27 Sep 10 creative packaging design trends for 2018
roduct packaging is everywhere, from your local grocery store to your favorite online shops. There’s no escaping it, but thankfully packaging design is evolving every year to meet our changing needs and wants. At the forefront of those needs and wants is our reliance on e-commerce. Recreating the visual experience we are used to having in stores virtually can prove to be rather difficult at times, but we’re getting better at it. And it’s really all about the unboxing experience, anyway. Isn’t it?
Here are 10 packaging design trends to unwrap in 2018
- Movie posters
- Big words
- Standout shapes and materials
- Holographic effects
- Vibrant gradients
Minimalist design has been around for some time now and it’s not going anywhere soon. Although it can come across as somewhat abstract and primitive, keeping it simple plays an important role in helping us access our intuitive side.
The hardest part about going minimal is finding symbols and signs that many people can relate to. Once you’ve nailed the symbolism, the message explains itself, often with few-to-no words. If you can pull it off, using less language will keep you in sync with our fast-paced society—people will barely have to slow down to grasp what your product is all about.
Stripped down to the essentials via Soylent.
A strong minimalist design via Abacus Pills.
Clean and elementary design via Content Form Context.
A dark and elegant packaging design by O I O O I I O I for Zenji Matcha.
Eye catching packaging design via Blend Station.
Feminine, calming package design is moving into the spotlight in 2018, which means that pastels are seeing a resurgence. Pastels feel like a natural reaction to the hyper-stimulating and explosive colors we’ve been experiencing. They speak to our softer side.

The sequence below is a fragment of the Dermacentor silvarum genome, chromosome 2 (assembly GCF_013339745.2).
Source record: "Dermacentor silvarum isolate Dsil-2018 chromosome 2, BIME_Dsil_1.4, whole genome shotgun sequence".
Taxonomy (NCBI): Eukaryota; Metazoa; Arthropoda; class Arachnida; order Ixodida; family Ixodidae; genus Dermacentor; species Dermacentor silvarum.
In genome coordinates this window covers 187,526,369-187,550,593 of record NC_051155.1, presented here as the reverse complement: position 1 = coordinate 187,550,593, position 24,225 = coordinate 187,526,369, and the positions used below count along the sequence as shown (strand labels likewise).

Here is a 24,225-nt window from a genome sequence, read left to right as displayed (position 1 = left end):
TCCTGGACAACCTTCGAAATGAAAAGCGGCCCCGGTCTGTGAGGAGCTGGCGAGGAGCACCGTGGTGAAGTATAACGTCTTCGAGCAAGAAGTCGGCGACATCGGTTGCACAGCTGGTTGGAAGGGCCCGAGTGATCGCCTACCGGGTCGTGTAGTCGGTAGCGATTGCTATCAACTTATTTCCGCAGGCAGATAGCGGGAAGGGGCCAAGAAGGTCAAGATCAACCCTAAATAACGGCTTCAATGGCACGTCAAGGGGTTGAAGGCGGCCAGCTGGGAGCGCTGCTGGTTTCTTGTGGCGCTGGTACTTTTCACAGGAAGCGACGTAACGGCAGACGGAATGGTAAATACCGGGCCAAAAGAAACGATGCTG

The reduced saturation makes pastels a great choice for creating a soft, pale effect that gives products a candid and warm aura, which is translated into a pleasant and welcoming message for the potential customer. Instead of being rushed and dazzled in order to look, touch, smell or taste and eventually buy, we’re being gently eased into it. Ahhhhh. These easy shades remind us that color is light and light is energy. And the energy we materialize has an impact.
Packaging design by katerina k. for BitterFit.
A well balanced playful approach via Pearly Yon.
Vivid and warm packaging design via min.
A unique take on packaging design via Angela Pak.
A subtle and feminine design via Pearlfisher.
Everybody doodles—from 9-year-olds to 90-year-olds, so you’re set as far as target markets are concerned. Adults relate to this kind of free form drawing because it reminds us of the energetic, happy-go-lucky kids that we all were once. And let’s be honest: a good doodle can turn a frown upside down any given day. When seen on packaging, doodles can turn a product into a fun universe that was born from someone’s imagination and shared with the world. They also have a wonderful way of describing what’s inside the box. Many times we’re smiling before we even touch the product. Happy customer? Check!
A packaging design featuring doodles via Packaging of the world.
Dynamic & cartoonish design via melvas.
A sketchy yet classy design via John Schulz.
4. Movie posters
Keeping us entertained is the game! What better way to do that than by evoking the same atmosphere and narrative as movie posters, which can be as respected as the movie itself. Movie poster packaging also taps into well established fan bases that vary from casual sympathizers to die-hard collectors. It’s not easy to have that wide of a market reach.
Posters transport you with a narrative that becomes intimately connected to the product itself creating an unmistakable identity.
Immersive poster-like labeling via Amateur (dot) rocks.
Classics reimagined via BrandHolic.
A great collaboration with David Lynch! Via Mikkeller.
Sci-fi cinema look via DKNG.
5. Big words